The Resurrection: reasons it’s rational to believe.

I was listening to a discussion a while back between a Christian and an atheist, and the topic of the resurrection came up, the evidence for which the atheist pointed out was scant and insufficient for him to change his mind.

The atheist then gave a Russell-esque teapot analogy to explain how he thinks the evidence for the resurrection must be treated; he asks us to ponder on the consequences should he try to convince someone to believe in the death from which he had been subsequently resurrected. He says it will be –or should be– impossible for him to be taken seriously, notwithstanding any good number of eyewitnesses who will willingly attest to the claim. In other words, it’s the distinctly Humean inclination to dismiss remarkable claims unsupported by remarkable evidence; it’s David Hume’s argument against miracles all over again. It was a bit frustrating that the Christian interlocutor wasn’t, in my opinion, able to answer him on this to the audience’s satisfaction, because, not only was it tangential to the discussion but also because of the time constraints –which the host was keen to point out as the show was winding down.

The problem with the atheist’s analogy is that it’s a false one; it’s not parallel to Jesus’s resurrection. In fact, here below, I’ll take the liberty of modifying it to be more analogous to Jesus’s resurrection so we can see if, in this more accurate form, Christians can still be accused of credulity.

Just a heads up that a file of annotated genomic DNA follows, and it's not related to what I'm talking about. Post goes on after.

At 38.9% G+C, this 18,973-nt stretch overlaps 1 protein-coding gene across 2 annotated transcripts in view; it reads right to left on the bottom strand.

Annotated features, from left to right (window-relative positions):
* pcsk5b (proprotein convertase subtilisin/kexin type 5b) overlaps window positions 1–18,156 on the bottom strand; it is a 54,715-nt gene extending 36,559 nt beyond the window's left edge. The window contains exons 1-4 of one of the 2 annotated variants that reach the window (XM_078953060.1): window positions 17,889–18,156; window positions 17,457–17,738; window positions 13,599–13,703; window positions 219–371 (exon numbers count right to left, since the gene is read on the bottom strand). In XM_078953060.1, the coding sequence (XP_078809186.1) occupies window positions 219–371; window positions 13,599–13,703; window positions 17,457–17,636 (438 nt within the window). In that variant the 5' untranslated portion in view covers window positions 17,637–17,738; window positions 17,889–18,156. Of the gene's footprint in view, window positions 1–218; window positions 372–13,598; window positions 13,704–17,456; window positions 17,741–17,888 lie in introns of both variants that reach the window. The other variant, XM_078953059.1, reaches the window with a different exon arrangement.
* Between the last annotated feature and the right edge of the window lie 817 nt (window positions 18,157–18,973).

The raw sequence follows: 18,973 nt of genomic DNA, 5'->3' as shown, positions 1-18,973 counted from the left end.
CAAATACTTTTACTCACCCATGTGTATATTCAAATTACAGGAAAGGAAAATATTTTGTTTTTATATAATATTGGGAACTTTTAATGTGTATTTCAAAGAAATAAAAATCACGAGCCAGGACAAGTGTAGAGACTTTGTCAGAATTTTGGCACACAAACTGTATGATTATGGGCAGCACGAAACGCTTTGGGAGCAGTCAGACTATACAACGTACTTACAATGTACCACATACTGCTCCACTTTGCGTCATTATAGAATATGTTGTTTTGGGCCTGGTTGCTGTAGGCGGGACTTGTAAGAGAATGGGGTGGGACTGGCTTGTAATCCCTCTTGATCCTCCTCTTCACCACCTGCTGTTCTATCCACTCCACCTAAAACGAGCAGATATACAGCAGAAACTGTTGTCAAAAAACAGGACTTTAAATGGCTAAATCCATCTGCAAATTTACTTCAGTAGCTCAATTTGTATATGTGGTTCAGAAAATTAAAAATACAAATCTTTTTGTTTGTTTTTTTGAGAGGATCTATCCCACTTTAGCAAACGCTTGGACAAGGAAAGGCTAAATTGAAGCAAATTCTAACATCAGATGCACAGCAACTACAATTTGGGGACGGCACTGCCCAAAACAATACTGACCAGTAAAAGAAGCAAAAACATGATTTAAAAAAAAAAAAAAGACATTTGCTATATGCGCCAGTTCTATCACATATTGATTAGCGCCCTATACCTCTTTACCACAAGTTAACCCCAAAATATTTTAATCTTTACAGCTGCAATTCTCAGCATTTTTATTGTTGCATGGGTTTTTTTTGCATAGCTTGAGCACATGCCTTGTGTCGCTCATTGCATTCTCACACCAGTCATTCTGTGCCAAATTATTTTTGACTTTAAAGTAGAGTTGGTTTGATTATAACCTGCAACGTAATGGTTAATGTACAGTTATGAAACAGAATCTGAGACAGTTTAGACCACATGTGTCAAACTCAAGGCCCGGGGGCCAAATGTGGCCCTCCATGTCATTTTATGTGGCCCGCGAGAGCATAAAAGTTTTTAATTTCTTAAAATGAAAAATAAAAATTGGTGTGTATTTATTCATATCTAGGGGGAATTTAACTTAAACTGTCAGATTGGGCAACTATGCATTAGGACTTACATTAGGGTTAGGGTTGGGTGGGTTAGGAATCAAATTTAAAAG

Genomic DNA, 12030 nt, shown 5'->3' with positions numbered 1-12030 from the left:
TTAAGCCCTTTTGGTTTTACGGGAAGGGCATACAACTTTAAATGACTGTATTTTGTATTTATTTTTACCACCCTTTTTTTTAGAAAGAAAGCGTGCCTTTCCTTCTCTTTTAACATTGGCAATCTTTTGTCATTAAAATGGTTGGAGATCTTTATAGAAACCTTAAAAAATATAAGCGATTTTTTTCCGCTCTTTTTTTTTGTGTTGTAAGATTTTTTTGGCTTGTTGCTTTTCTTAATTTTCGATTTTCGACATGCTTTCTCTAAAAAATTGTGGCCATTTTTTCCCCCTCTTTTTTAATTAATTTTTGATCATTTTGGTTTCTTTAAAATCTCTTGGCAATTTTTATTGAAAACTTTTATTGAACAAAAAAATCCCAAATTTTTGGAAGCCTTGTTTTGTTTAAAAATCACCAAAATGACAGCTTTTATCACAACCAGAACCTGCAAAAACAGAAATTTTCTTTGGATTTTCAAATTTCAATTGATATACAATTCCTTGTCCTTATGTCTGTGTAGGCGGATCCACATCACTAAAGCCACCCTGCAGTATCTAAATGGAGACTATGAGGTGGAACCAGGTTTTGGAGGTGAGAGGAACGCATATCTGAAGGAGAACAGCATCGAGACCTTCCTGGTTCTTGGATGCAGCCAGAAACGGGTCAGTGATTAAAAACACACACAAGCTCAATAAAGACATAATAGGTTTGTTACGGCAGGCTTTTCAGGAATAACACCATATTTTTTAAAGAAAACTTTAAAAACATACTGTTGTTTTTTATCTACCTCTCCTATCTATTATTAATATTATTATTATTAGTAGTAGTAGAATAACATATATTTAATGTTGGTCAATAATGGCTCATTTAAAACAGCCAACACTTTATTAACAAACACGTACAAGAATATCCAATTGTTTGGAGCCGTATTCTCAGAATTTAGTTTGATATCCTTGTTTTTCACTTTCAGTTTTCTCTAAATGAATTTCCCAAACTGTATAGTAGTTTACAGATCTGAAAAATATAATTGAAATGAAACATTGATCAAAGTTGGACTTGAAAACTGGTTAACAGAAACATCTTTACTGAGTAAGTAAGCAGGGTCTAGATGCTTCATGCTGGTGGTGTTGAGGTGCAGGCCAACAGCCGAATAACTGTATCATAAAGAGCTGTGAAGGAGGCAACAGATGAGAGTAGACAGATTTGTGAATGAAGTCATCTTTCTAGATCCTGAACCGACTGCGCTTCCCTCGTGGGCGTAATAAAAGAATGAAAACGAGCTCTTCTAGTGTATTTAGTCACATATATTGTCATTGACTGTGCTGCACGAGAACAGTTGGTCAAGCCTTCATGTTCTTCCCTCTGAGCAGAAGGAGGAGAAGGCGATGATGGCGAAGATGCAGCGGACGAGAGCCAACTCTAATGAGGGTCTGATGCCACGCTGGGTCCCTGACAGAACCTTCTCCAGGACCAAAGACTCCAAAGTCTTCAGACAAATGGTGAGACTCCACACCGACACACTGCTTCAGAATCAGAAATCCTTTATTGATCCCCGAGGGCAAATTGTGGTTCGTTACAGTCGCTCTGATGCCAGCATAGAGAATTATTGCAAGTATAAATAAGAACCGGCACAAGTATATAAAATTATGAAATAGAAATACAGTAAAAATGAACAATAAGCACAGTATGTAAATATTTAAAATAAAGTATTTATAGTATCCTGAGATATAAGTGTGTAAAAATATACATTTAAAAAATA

So, are we justified in believing person X’s claim of having been bodily resurrected, given the following background information? :

1.) God exists (separate arguments for this).

2.) X had previously made outlandish claims of being the son of God, the messiah, and so forth.

3.) X also previously made implications of his own resurrection event (John 2:19 “Jesus answered and said unto them, Destroy this temple, and in three days I will raise it up.”)

4.) X had been, without question, killed and was subsequently buried.

5.) The people around X –a lot of whom were previously sceptical of his claims to divinity– themselves claim to have seen his resurrected body and are now willing to die –a lot have in fact died– a very gruesome death for said claim.

5.1) Eyewitnesses number in the hundreds, and the appearances were to individuals and groups of people (which kinda renders the hallucination hypothesis a bit effete –no, completely effete.)

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*All of these points about Jesus, aside from 1 — which we can give separate arguments for– are historically accepted facts, and, by themselves, don’t make any supernatural claims. In other words, in the context of the historicity of the man Jesus, they’re not controversial and are in fact accepted by most historians.

**Had the atheist been keen to lay out this precise analogy instead of the puerile one he opted for, he would have made more sense and would have at least been fair with respect to the resurrection.

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Now, should X call person Y and say “hey man, I died and God raised me from the dead to validate all those previous claims I made“, given the above background information, will Y be justified in believing him?

The answer to me seems to be a resounding yes –given the background information, the most likely hypothesis is that God raised X from the dead.

The reason, I think, that some people will deny this is that they initially deny 1 (God exists) because of the presupposition that naturalism is true, or because they haven’t fully thought about and therefore haven’t realized the impotence of competing hypotheses (which I may go more into detail at another post).

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Posted on February 21, 2012, in apologetics, Religion and tagged , , , . Bookmark the permalink. Leave a comment.

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